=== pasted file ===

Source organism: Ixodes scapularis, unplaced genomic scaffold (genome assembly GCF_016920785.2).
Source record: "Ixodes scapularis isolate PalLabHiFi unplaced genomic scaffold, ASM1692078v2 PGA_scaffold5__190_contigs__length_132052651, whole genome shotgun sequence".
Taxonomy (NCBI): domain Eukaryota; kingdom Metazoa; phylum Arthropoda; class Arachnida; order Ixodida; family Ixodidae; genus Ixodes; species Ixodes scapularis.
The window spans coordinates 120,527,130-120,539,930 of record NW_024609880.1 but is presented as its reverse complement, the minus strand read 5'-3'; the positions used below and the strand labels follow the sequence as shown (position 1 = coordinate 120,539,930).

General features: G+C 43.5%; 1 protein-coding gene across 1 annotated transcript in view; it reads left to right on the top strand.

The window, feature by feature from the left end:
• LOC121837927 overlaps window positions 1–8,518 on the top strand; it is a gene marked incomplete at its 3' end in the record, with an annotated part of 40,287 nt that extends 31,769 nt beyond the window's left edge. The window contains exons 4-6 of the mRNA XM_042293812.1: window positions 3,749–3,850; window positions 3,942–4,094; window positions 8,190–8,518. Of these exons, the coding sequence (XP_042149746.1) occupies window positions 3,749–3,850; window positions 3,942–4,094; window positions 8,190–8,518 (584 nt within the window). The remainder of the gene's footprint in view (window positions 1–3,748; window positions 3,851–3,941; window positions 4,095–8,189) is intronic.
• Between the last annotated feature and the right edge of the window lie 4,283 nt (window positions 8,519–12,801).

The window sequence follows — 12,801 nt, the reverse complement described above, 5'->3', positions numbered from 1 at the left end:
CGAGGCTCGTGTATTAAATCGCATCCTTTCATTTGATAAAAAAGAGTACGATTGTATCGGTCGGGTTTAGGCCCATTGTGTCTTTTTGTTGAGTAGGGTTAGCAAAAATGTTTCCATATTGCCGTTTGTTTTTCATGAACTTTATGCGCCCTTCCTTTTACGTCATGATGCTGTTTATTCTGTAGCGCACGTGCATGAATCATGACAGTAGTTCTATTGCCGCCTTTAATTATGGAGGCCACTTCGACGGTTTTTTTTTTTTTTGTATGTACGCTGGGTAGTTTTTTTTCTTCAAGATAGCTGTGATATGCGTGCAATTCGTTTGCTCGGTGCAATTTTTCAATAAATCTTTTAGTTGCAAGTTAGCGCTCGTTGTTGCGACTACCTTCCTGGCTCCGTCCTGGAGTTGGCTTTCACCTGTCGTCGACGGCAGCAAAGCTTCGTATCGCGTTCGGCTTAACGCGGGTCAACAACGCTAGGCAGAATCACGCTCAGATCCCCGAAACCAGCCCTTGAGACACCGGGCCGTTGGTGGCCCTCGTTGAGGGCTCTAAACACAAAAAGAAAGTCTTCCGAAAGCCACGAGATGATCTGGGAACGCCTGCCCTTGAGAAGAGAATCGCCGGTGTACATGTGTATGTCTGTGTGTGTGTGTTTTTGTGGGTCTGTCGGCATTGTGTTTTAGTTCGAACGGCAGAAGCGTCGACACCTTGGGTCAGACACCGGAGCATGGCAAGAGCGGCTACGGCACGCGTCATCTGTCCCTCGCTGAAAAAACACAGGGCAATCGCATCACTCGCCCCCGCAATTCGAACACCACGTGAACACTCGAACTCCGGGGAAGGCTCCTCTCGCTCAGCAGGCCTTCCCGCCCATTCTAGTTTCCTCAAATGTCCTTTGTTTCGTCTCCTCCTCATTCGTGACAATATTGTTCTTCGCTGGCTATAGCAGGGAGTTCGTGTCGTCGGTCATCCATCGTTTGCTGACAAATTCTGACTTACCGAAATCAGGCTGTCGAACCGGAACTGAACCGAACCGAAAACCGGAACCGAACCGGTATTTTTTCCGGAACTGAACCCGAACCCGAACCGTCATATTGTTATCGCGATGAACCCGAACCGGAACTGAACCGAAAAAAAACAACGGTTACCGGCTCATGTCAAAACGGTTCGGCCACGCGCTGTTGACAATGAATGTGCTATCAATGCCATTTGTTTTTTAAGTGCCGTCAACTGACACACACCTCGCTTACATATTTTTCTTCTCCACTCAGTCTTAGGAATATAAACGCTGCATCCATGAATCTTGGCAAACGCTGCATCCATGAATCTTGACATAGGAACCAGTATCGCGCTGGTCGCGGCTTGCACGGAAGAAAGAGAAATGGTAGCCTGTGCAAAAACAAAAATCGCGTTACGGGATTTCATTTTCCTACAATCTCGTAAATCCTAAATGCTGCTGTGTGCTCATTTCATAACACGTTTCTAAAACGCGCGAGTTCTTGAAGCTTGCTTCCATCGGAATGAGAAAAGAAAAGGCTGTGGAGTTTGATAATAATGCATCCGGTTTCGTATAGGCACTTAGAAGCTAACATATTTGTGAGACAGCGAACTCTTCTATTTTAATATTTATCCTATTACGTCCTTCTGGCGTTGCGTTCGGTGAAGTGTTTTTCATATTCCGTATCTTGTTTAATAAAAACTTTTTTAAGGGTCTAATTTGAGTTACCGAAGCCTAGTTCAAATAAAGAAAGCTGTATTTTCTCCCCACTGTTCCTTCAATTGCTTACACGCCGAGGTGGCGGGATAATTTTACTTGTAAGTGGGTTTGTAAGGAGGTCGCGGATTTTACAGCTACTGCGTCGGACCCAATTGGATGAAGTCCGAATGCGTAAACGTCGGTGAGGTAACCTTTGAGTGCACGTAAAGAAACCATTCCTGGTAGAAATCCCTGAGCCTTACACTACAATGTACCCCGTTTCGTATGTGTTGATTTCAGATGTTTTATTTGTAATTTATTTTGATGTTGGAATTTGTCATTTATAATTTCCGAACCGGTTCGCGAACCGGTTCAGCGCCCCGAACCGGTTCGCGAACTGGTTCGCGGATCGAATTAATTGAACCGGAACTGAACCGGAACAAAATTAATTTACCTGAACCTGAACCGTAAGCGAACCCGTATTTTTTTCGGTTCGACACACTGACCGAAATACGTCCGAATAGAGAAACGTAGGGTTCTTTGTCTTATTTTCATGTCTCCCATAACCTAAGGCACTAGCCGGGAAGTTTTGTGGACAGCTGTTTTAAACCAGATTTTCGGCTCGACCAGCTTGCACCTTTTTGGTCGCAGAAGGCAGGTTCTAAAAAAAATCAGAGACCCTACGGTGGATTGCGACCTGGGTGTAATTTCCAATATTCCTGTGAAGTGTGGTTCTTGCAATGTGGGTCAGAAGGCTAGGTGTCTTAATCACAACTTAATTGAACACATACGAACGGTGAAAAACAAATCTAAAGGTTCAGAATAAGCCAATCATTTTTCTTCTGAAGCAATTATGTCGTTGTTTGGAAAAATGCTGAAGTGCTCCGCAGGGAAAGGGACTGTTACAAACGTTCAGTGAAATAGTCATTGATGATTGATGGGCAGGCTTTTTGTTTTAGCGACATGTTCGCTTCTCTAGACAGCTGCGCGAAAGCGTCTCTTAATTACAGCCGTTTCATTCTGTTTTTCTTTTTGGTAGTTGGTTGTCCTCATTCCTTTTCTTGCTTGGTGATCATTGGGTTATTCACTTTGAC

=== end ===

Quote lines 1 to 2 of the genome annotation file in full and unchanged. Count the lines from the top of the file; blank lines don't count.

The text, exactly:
Source organism: Ixodes scapularis, unplaced genomic scaffold (genome assembly GCF_016920785.2).
Source record: "Ixodes scapularis isolate PalLabHiFi unplaced genomic scaffold, ASM1692078v2 PGA_scaffold5__190_contigs__length_132052651, whole genome shotgun sequence".